Suzanne Chadwick 21:53
Yeah. How can they do that? Mel, like when we're thinking about that, because we, I think we are kind of dealing with, with that money mindset. And, and then also feeling capable in managing and understanding the profit and doing the super and all the rest of it. Are there things that you talk about that really help women to shift into that mindset, one of them being something bigger than yourself? Yeah, anything else that you you teach your clients.
Melissa Browne 22:22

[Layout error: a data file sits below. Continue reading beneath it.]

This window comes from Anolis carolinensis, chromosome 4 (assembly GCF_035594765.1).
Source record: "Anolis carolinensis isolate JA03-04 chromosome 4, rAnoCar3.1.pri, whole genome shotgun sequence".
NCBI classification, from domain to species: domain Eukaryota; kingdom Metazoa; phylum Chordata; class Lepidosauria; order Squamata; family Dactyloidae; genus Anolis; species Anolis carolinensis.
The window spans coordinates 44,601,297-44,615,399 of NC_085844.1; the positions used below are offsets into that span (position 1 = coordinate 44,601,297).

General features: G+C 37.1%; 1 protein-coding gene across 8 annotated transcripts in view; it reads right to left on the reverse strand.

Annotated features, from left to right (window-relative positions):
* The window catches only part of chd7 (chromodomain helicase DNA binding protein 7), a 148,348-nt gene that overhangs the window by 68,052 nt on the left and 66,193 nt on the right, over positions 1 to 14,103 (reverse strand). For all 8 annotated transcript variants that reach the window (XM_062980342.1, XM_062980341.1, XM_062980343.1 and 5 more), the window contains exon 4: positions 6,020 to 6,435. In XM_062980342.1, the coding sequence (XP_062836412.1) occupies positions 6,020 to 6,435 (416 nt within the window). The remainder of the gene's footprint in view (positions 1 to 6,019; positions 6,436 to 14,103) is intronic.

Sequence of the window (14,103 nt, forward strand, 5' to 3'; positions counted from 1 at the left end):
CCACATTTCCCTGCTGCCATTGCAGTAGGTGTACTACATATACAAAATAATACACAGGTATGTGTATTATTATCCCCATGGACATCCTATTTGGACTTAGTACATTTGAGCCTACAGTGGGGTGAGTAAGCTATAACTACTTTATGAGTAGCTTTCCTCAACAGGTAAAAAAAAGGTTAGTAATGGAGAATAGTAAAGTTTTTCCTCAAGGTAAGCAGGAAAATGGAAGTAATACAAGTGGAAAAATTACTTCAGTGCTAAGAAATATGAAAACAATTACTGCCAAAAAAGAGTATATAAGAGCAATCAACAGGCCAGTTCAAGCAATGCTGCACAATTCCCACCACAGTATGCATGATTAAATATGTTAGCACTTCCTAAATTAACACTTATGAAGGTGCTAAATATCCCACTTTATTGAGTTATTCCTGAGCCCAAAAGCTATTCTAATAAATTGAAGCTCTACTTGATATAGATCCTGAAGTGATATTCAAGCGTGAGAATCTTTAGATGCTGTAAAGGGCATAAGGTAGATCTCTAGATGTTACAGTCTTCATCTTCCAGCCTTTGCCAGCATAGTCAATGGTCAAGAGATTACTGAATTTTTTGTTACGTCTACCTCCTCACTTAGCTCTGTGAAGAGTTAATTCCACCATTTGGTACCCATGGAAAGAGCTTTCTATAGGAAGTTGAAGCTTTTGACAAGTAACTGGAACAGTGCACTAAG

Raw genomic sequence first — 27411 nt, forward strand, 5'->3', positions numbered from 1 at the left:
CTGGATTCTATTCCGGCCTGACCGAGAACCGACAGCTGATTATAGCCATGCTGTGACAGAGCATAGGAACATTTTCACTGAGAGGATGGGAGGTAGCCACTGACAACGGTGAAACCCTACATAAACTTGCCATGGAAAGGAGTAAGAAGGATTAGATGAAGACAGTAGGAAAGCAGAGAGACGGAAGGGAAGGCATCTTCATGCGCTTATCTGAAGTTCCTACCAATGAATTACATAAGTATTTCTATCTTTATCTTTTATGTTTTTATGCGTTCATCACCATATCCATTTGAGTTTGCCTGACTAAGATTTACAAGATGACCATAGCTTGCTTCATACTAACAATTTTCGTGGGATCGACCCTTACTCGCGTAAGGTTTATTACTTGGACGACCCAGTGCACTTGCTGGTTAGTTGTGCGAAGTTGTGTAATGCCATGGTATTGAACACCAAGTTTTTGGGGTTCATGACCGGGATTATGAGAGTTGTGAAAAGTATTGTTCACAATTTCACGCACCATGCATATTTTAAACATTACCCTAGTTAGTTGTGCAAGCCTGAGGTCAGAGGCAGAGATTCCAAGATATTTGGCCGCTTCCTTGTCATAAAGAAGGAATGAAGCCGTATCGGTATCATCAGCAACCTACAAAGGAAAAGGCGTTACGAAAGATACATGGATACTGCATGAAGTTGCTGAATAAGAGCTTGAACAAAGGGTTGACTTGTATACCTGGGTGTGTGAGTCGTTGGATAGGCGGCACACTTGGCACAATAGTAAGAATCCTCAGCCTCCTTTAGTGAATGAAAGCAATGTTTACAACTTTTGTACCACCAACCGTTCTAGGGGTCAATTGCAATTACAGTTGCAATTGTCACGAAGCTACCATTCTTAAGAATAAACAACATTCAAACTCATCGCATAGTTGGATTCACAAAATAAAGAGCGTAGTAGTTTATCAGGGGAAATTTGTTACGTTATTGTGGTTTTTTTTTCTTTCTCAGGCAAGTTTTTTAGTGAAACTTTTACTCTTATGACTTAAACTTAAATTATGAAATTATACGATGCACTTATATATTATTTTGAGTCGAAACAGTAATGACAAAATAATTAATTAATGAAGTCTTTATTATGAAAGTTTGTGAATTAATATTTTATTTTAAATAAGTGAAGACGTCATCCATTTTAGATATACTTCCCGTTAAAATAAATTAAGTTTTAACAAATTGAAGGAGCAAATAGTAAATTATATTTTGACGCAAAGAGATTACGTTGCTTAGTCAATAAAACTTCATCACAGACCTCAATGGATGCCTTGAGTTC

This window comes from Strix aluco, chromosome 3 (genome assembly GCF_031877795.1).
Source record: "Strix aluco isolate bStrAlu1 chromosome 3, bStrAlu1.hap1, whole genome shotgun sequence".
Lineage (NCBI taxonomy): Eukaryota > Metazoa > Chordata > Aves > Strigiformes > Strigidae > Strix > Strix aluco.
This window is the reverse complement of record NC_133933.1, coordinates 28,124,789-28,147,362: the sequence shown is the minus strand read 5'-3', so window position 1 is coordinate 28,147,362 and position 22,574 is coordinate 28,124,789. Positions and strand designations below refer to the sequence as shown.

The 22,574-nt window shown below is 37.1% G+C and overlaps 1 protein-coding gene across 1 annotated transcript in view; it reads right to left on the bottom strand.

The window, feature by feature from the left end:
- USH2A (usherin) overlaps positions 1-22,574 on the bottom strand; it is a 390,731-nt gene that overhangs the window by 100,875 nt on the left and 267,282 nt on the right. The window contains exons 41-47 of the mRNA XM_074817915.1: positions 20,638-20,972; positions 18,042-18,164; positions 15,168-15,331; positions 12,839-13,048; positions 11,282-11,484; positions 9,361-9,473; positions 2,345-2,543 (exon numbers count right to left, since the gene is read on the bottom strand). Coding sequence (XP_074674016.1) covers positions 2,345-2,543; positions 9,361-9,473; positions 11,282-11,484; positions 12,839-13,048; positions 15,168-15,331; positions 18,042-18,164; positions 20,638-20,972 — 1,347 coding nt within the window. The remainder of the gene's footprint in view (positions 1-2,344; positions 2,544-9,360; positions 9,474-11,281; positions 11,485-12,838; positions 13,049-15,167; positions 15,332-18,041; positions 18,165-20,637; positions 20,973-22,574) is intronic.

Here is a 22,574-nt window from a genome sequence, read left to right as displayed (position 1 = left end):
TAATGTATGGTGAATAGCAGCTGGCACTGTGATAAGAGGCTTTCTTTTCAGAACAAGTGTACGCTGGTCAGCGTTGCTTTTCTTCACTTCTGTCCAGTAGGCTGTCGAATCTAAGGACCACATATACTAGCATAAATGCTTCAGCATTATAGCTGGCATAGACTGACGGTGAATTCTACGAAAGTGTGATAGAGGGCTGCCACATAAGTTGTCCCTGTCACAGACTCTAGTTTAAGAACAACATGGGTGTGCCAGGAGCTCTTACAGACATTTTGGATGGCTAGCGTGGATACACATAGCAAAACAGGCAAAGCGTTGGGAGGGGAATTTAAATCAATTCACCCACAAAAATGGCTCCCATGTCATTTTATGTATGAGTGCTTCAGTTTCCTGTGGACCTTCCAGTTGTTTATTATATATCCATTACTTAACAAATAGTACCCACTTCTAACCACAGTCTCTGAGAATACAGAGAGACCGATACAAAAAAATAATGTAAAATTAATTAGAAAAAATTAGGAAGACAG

So the first is absolutely having a bigger than themselves. Second is understanding your money story, because often how the story you grow up grew up with when it came to money in fixed every part of your story, whether it's personal finance, or business finance. So my personal money story around not being enough and scarcity. I absolutely broke that to my business. And what I thought I was capable of in my business is far less than what I actually was capable of. So sometimes it's putting yourself in situations where you see other women and other people that are doing what you don't think you're capable of, or even blokes like whatever, so that you can say, if she can do it, I can do it. And it's that thing around what you see you can become. So I think that's the other big part of it. But third is to normalize it. And it's normalized talking about money. I went to a planning day last week with some good friends, that we've been in a group for quite a long time. And we were we meet regularly to talk about business. And we started to talk about our goals for next year. And I just put my hand up and said, If we're going to do this, can we please talk numbers? Because even in that safe space, and like, Oh, I just want to grow? Or I want to do this? And like, let's put numbers around this? Why are we so scared? And I think part of it is we might not think we're capable of reaching that. Know, if I say I want to make a million bucks in my business. And I don't think I'm capable of that. Do I really want to put it out there. And yet, what I know is that if you say you want to hit a million bucks, you might not hit a mill, but you might hit 800,000. Whereas if you're just trying for 500, you might hit three. So sometimes it's putting goals beyond like in your mind, unrealistic goals, so that you overshoot the limiting place you think you should be? And to ask the question, well, if you were to go there, what would you need to be doing? And then to start to do that?